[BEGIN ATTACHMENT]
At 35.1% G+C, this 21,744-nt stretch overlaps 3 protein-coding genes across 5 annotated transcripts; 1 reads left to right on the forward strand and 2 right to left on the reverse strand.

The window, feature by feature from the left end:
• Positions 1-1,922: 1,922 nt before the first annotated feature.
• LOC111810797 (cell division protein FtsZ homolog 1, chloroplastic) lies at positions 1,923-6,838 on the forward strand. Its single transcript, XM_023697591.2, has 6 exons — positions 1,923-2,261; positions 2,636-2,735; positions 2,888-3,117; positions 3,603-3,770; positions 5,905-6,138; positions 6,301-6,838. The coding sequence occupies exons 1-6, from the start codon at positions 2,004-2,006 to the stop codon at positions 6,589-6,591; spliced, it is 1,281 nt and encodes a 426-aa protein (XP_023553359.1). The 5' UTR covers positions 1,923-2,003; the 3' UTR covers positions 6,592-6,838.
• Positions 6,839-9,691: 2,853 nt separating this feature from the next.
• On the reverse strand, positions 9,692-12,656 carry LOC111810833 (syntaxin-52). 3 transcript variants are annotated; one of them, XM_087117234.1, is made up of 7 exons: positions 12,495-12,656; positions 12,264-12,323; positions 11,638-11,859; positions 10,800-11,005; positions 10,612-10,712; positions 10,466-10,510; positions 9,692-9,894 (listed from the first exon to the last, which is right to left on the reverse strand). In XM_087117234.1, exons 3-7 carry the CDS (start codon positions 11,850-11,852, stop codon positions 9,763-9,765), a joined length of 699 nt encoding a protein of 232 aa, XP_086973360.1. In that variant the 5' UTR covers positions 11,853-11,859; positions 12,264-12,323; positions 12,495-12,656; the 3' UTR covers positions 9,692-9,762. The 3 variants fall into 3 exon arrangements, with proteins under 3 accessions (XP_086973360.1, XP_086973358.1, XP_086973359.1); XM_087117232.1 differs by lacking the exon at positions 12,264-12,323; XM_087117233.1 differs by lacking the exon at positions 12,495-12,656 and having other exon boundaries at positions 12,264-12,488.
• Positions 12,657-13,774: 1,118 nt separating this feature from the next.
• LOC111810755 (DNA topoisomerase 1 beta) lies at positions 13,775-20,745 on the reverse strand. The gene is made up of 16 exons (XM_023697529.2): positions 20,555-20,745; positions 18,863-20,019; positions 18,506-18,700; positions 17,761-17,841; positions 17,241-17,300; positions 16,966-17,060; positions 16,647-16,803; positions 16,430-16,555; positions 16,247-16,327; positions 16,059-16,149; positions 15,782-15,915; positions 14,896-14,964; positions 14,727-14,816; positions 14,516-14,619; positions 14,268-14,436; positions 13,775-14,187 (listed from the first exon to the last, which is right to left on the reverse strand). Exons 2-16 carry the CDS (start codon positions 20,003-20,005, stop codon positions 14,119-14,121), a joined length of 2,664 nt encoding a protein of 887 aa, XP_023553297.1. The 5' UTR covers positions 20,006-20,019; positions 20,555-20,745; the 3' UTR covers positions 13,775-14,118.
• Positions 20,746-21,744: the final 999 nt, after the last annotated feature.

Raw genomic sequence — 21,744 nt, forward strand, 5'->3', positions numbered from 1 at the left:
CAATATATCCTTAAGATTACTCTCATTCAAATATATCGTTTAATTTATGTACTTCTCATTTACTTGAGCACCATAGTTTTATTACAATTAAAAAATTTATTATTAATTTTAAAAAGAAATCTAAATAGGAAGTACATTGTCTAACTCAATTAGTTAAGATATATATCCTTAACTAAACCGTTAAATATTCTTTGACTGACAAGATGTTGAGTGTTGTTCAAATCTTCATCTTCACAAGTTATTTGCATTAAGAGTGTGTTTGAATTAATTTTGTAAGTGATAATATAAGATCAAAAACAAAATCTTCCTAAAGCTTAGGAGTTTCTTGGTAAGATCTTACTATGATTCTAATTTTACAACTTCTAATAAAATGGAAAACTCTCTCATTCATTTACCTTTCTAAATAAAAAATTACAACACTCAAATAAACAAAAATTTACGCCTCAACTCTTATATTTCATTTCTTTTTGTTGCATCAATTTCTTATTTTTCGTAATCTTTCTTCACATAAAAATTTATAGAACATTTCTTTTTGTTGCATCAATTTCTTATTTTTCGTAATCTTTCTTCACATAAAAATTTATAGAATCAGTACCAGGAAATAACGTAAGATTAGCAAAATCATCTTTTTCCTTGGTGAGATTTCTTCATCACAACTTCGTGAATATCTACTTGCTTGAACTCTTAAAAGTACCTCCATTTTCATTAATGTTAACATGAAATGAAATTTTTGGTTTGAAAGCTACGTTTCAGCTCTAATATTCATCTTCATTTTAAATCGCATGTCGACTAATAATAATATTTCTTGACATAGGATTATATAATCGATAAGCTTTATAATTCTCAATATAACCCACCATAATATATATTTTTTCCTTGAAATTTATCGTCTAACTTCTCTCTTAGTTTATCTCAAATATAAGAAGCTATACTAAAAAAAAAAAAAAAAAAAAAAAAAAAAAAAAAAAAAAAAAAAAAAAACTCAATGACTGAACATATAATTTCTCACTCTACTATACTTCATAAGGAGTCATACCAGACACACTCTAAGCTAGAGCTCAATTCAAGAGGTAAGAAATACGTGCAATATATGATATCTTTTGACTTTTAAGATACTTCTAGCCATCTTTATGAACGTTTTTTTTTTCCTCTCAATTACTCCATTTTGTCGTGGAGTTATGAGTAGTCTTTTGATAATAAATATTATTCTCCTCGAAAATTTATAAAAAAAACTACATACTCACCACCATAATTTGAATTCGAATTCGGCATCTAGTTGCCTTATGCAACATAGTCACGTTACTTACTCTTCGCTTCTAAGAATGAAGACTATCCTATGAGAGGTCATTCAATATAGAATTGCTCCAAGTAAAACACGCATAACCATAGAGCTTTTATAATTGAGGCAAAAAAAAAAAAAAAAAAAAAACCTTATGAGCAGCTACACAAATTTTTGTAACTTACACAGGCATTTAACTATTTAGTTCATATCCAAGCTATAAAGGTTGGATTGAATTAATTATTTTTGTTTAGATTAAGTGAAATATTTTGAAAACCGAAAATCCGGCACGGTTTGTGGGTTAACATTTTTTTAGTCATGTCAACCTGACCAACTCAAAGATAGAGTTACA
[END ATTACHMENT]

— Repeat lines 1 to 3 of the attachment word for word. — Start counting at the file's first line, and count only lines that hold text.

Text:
At 35.1% G+C, this 21,744-nt stretch overlaps 3 protein-coding genes across 5 annotated transcripts; 1 reads left to right on the forward strand and 2 right to left on the reverse strand.

The window, feature by feature from the left end:
• Positions 1-1,922: 1,922 nt before the first annotated feature.